Over the weekend, while my daughter slept in her stroller, I read the text of an Obama speech on my iPhone. I was struck by how clearly I could hear his voice in my head and predict where he would have put his stresses. Even after eight years of George W. Bush, I couldn’t anticipate his speaking rhythms, except to observe that he finished every sentence with either grim conviction or a wary half-smile, regardless of the content.
Obama’s inauguration speech this morning was deliberately sober, with none of the call-and-response cadence we heard on the campaign trail. It was the right choice both tonally and logistically — given the time delay to reach the back of the massive crowd, any audience chanting would have resulted in chaos.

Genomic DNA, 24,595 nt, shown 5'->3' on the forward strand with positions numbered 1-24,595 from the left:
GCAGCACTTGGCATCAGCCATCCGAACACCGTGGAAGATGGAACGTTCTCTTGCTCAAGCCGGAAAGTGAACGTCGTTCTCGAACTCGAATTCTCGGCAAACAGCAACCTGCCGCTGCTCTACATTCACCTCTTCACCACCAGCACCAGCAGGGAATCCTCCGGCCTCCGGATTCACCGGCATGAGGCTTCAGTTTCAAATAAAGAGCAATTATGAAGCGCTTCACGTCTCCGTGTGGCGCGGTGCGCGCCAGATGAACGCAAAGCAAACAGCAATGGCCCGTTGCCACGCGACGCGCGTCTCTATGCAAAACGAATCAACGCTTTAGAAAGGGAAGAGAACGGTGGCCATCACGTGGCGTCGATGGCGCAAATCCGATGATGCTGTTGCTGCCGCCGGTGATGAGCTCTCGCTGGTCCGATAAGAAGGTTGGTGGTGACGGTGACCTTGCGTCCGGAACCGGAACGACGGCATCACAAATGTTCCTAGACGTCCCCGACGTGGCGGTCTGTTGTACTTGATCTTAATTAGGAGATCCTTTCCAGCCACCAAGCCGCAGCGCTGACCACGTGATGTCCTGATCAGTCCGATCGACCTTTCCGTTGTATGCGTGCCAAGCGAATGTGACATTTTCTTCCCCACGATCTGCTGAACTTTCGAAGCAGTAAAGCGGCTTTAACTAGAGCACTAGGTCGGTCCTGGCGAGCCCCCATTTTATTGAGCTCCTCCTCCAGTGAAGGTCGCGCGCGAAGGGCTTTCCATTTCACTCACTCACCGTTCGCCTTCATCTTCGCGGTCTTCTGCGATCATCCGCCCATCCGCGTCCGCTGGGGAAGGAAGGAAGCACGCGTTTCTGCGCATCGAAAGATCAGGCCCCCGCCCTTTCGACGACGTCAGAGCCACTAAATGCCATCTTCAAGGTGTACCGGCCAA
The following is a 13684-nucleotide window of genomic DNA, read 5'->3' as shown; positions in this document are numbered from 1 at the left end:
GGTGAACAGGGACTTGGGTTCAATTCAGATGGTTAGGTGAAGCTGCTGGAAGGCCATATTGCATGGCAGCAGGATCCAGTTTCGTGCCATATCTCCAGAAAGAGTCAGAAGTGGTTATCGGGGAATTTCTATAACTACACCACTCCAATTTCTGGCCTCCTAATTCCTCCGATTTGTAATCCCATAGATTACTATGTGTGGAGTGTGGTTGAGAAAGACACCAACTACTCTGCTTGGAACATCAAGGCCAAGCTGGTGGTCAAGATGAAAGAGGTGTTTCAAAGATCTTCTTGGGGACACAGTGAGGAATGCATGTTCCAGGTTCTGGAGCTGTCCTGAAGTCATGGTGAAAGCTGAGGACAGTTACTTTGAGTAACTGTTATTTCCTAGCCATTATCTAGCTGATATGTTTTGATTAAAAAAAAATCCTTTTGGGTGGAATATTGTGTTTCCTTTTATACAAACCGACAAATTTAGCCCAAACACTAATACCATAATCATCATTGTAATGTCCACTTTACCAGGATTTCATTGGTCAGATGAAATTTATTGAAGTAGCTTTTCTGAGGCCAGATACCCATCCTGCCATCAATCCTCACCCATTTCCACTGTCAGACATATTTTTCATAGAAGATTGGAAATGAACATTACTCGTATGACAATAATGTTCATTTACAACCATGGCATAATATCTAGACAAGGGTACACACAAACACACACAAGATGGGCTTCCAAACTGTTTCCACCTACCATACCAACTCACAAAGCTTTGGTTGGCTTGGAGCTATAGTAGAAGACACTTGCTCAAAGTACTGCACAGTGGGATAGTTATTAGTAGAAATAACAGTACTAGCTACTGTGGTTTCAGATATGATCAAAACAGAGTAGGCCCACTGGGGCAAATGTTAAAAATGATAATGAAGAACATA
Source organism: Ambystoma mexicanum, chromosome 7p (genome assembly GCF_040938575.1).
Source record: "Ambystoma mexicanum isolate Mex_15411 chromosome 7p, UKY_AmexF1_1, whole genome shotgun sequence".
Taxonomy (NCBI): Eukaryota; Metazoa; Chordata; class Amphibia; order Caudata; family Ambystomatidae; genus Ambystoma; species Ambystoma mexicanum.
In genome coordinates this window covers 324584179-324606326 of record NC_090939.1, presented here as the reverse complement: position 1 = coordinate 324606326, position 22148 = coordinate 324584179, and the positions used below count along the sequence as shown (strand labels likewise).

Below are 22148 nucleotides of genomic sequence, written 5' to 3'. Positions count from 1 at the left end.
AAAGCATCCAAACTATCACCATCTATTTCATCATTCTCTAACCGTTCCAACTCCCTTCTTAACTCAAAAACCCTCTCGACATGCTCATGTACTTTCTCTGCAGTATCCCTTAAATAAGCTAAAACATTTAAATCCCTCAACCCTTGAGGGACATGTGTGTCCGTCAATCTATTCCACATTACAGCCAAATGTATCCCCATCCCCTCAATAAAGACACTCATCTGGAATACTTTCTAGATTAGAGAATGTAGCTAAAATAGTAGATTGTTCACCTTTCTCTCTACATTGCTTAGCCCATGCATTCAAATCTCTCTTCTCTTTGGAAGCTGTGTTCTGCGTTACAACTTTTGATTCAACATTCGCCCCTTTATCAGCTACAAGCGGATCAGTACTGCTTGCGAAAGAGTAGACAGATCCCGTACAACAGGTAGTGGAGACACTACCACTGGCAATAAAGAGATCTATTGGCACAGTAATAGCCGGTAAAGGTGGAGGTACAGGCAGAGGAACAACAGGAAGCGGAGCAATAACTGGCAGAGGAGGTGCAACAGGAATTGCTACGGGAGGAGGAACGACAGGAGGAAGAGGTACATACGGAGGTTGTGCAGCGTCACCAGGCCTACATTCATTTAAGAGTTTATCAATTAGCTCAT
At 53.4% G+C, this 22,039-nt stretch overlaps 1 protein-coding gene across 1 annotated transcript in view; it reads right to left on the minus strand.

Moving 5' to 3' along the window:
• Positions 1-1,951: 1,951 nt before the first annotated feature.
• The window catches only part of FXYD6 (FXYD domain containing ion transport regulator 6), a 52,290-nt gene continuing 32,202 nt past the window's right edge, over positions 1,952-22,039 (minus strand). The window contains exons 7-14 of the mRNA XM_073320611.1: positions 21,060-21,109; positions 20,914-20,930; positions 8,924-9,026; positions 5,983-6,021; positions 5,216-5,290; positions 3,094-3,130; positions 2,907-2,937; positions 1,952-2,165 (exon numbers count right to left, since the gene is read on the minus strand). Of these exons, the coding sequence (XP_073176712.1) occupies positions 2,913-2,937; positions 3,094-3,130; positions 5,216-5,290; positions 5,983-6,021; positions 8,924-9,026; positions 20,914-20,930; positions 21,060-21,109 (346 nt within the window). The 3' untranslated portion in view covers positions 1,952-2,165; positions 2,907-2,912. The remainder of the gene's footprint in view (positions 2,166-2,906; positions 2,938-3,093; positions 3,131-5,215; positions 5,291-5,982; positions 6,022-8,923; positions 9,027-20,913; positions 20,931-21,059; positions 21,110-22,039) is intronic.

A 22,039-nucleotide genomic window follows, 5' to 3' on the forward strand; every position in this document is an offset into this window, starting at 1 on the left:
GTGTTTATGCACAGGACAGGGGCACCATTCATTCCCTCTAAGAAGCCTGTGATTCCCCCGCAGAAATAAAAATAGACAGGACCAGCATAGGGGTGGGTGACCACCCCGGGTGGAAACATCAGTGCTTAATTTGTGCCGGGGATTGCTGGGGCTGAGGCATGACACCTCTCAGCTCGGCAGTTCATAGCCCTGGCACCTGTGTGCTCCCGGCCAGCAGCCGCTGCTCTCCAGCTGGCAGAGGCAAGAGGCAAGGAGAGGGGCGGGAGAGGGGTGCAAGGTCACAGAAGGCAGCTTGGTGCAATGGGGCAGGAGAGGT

Looking at the full text of the speech, I’m struck by something else: the punctuation.
To those leaders around the globe who seek to sow conflict, or blame their society’s ills on the West — know that your people will judge you on what you can build, not what you destroy. To those who cling to power through corruption and deceit and the silencing of dissent, know that you are on the wrong side of history; but that we will extend a hand if you are willing to unclench your fist.
Yes, a semicolon.
Best known to most Americans as half of a winking emoticon, this elite and misunderstood conjoiner has a friend in Obama. Yes, he’s using it as more of an oratorial pause than a semantic adhesive. And yes, this sentence likely went through several writers before its debut. But the fact our new President feels confident using it is another small cause for celebration on this very happy day.